12 Must-read Memoirs in Arabic

Acclaimed educator Laila Familiar recently published a call for recommended memoir written in Arabic:

She received dozens of excellent answers, and the threads and sub-threads are well-worth pursuing. Below is a list of 12 of the books that received more than one nod, half of which have been translated into English.

A Mountainous Journey: A Poet’s Autobiography, by Fadwa Tuqan (Selection: Bayan Haddad, Alaa Samara)

Translated to English by Olive E. Kenny and Naomi Shihab Nye, this is the memoir of Palestinian poet Fadwa Tuqan (1917-2003.

Stillborn: Notebooks of a Woman from the Student-Movement Generation in Egypt, by Arwa Saleh (Selection: Yasser Abdellatif, Amr Akosh)

Translated by Samah Selim, this political manifesto + memoir + philosophical treatise by Egyptian activist and thinker Arwa Saleh (1951-1997) is as relevant today as it was to the 1970s student movement.

My Intellectual Journey: Seeds, Roots and Fruits — A Non-subjective, Non-objective Autobiography, by Abdel Wahab Al-Messiri (Selection: Abdul Wahab Al Hammadi, Khaled Al-Awadh)

This has not been translated, as far as I can see, but you can read a review in Al-Ahram Weekly. “These somewhat dry academic concepts Elmessiri brings delightfully to life through anecdotes from his academic career first in the United States (1963-69 and 1975-1979), and then in Saudi Arabia (1983-88) and Egypt.”

The Journey: Memoirs of an Egyptian Woman Student in America, by Radwa Ashour (Selection: Ibrahim Farghali, Alaa Samara)

Translated by Michelle Hartman, this beautiful memoir of Ashour’s PhD years in the US gives a view of 1970s Massachusetts from the outside, while also reflecting on what’s going on back in Egypt.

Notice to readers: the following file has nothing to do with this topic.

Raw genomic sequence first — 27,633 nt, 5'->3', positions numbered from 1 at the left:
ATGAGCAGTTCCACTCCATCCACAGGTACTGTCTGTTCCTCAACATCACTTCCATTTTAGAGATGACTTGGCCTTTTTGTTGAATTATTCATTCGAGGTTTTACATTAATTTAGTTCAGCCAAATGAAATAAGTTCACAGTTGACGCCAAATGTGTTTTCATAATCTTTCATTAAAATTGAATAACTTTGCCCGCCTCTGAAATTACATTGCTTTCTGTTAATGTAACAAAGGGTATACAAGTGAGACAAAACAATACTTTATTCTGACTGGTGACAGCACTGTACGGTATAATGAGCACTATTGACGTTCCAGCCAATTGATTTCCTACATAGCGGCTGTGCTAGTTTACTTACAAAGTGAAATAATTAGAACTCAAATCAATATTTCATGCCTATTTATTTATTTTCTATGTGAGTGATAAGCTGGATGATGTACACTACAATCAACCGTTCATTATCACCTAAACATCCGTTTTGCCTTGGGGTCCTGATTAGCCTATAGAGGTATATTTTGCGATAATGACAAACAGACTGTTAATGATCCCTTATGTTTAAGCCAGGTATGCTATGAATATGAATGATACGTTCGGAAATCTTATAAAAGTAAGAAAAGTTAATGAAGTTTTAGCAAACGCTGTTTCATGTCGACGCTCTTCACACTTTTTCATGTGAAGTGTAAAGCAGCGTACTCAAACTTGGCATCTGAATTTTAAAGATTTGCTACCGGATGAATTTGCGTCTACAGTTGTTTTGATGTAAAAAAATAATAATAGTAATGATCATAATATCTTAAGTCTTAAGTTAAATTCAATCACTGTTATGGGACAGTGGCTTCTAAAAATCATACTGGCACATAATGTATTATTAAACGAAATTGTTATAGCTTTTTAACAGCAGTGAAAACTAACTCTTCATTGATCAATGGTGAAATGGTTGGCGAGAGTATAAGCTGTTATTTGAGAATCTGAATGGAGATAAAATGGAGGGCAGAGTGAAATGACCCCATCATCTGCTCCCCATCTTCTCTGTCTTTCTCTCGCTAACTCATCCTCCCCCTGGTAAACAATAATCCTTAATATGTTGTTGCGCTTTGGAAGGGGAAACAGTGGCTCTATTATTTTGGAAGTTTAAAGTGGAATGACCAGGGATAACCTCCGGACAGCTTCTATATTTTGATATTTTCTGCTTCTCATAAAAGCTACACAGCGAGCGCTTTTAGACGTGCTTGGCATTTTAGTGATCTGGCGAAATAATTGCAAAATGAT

The Days, Taha Hussein (Selection: Ibrahim Farghali, Mansoura Ez Eldin)

A seminal autobiography, translated to English by E.H. Paxton, Hilary Wayment, Kenneth Cragg, which a young Naguib Mahfouz attempted to imitate in one of his earliest (yet unpublished) works.

Seventy, Mikhail Naima (Selection: Hussain, Dalal Nasrallah)

Naima’s (1889-1988) autobiography has not been translated, but you can read his short story “The Barren,” translated by Maha Hilal Hawana.

The Search: Personal Papers, Latifa al-Zayyat (Selection: Mansoura Ez Eldin, Yasser Abdellatif)

Translated to English by Sophie Bennett — although, I believe, out of print — a greatly underrated work by a towering figure of mid-twentieth-century Egyptian letters.

I Saw Ramallah, by Mourid Barghouti (Selection: Mansoura Ez Eldin, @raindaughter)

Winner of the Naguib Mahfouz Medal for Literature, this has been translated to English, beautifully, by novelist Ahdaf Soueif.

My Beloved Dog, My Old Dog, by Osama Aldansouri (Selection: Ahmed Naji, Yasser Abdellatif)

Tarek Sherif and Iman Mersal have translated two short excerpts from this sharp, funny, biting book.

The Formative Years, by Louis Awad (Selection: Mohamed Rabie, Amr Akosh, Mansoura Ezz Eldin)

The story of scholar Louis Awad and of Egypt in the first half of the twentieth century.

A Pause Before the Decline, by Alaa al-Deeb – (Selection: Mahammed Bouabdallah, Hend Jaffer)

An excerpt was translated in Banipal 60an issue dedicated to al-Deeb.

From Childhood to Prison, by Inji Aflatoun (Selection: Najwa Al Ameri, Dalia Ebeid, Mansoura Ezz Eldin)

Although Aflatoun’s book has not been translated, that I could find, Menna Taher has written a portrait of Aflatoun and her work in Ahram Online.

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